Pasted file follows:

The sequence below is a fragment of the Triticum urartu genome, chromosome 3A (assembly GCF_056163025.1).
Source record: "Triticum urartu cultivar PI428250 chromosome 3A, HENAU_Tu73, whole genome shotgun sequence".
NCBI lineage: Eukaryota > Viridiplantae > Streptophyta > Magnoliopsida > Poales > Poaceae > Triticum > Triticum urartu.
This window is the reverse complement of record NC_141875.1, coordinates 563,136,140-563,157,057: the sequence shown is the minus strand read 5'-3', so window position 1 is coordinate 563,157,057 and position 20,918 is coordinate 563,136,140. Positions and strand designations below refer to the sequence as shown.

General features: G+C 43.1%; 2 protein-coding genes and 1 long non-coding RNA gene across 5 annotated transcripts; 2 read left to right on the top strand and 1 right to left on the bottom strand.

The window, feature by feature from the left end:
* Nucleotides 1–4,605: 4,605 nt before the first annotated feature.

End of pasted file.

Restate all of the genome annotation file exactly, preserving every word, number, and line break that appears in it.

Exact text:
The sequence below is a fragment of the Triticum urartu genome, chromosome 3A (assembly GCF_056163025.1).
Source record: "Triticum urartu cultivar PI428250 chromosome 3A, HENAU_Tu73, whole genome shotgun sequence".
NCBI lineage: Eukaryota > Viridiplantae > Streptophyta > Magnoliopsida > Poales > Poaceae > Triticum > Triticum urartu.
This window is the reverse complement of record NC_141875.1, coordinates 563,136,140-563,157,057: the sequence shown is the minus strand read 5'-3', so window position 1 is coordinate 563,157,057 and position 20,918 is coordinate 563,136,140. Positions and strand designations below refer to the sequence as shown.

General features: G+C 43.1%; 2 protein-coding genes and 1 long non-coding RNA gene across 5 annotated transcripts; 2 read left to right on the top strand and 1 right to left on the bottom strand.

The window, feature by feature from the left end:
* Nucleotides 1–4,605: 4,605 nt before the first annotated feature.